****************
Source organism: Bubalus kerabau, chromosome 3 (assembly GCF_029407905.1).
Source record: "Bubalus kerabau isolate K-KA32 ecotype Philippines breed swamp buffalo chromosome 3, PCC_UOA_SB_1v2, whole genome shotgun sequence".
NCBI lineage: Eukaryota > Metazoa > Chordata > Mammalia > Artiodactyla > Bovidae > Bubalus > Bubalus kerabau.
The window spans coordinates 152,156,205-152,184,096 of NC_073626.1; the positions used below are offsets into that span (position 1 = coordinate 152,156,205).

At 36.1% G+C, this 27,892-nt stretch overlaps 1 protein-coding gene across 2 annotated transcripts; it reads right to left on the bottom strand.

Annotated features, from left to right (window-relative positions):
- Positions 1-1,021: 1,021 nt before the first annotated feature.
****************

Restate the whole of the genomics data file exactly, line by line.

Source organism: Bubalus kerabau, chromosome 3 (assembly GCF_029407905.1).
Source record: "Bubalus kerabau isolate K-KA32 ecotype Philippines breed swamp buffalo chromosome 3, PCC_UOA_SB_1v2, whole genome shotgun sequence".
NCBI lineage: Eukaryota > Metazoa > Chordata > Mammalia > Artiodactyla > Bovidae > Bubalus > Bubalus kerabau.
The window spans coordinates 152,156,205-152,184,096 of NC_073626.1; the positions used below are offsets into that span (position 1 = coordinate 152,156,205).

At 36.1% G+C, this 27,892-nt stretch overlaps 1 protein-coding gene across 2 annotated transcripts; it reads right to left on the bottom strand.

Annotated features, from left to right (window-relative positions):
- Positions 1-1,021: 1,021 nt before the first annotated feature.